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William Gibson (#110 of 2)

Ripley’s Got a Death Drive Alien³ at 25

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Ripley’s Got a Death Drive: Alien³ at 25

20th Century Fox

Ripley’s Got a Death Drive: Alien³ at 25

David Fincher’s Alien³ may be the only film ever made to peak with its logo. As the 20th Century Fox fanfare crescendos over the studio’s familiar logo, the music holds on the minor chord before the usual last note, replacing jubilant bombast with a dissonant groan of strings. The alteration produces an immediate sense of discomfort and unease, setting the tone for something ominous and fearsome. It’s an ingenious shot across the bow from Fincher, ushering in a feature career dotted with immaculately ordered, carefully scored works of blockbuster entertainment that veered from audience-pleasing major keys to their grim underbellies.

The perversion of the Fox theme epitomizes a succinct grasp of horror that only occasionally surfaces in the film proper. Too often, Alien³ shows its seams, whether in its thematic arc or the design of the xenomorph, and at not even two hours it still feels weighed down by unnecessary exposition and padded suspense scenes. But blame for much of this cannot fall at one person’s feet, as the film was notoriously the product of years of production hell that saw the studio soliciting wildly different drafts from writers including (but not limited to) cyberpunk author William Gibson, writer-director Vincent Ward, and producer/filmmaker Walter Hill. Eventually, ideas from each version found their way into a Frankenstein monster of a shooting script, one further plagued by endless on-set rewrites that left Fincher so exasperated that even Fox’s officially released behind-the-scenes footage shows the director railing against the pressures of the studio’s poorly planned project.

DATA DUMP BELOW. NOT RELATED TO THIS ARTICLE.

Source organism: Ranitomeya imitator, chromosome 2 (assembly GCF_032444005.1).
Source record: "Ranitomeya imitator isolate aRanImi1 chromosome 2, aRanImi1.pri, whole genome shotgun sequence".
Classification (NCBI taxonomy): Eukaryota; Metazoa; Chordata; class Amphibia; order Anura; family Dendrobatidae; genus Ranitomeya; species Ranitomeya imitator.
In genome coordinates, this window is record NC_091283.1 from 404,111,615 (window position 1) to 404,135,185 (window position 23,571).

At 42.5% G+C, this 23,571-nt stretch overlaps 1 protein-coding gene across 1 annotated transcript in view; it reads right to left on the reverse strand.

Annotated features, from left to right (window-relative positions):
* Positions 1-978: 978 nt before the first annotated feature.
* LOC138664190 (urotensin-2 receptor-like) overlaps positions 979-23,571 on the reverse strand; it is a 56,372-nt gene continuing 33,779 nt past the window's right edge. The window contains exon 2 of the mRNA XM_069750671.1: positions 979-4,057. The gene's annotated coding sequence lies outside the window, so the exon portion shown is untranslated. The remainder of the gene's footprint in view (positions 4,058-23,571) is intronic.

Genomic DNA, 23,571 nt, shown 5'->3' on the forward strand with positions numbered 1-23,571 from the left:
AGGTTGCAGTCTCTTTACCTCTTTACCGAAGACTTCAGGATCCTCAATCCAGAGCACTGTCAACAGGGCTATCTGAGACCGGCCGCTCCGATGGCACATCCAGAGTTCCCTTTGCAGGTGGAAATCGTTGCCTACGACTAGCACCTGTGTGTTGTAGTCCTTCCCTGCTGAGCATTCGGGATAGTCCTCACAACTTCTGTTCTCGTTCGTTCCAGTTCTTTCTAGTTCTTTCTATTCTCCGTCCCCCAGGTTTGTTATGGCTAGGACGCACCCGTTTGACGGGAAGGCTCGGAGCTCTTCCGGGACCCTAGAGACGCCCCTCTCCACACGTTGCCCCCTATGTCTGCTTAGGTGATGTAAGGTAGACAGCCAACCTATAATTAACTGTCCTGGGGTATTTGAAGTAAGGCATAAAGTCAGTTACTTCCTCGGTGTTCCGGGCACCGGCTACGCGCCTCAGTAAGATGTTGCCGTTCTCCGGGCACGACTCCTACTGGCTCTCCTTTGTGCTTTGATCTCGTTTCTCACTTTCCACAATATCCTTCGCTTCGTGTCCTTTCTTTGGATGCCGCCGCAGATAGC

The Miracle Worker at Circle in the Square

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<em>The Miracle Worker</em> at Circle in the Square
<em>The Miracle Worker</em> at Circle in the Square

“I like to see a person’s eyes when I talk to ’em,” bellows Capt. Keller (Matthew Modine) to the bespectacled Annie Sullivan (Alison Pill) in act one of William Gibson’s ultimate weepie The Miracle Worker. Well, Captain, I like to see a person’s eyes—or at least face—when I watch them on stage, just one of many misbegotten aspects of this 50th-anniversary staging, now done in the round (the configuration of Circle in the Square’s last tenant, The Norman Conquests has been left intact), which means you get to see a lot of emoting occipital bones. Director Kate Whoriskey (who marvelously staged last year’s awards juggernaut Ruined) utilizes the entirety of the playing area, but aggravatingly—sometimes at key moments—you don’t feel a kinship with the players because they feel so far removed from you. How Ironic that a play about a woman trying to teach expressive qualities to someone differently-abled shields the viewer from truly experiencing expression.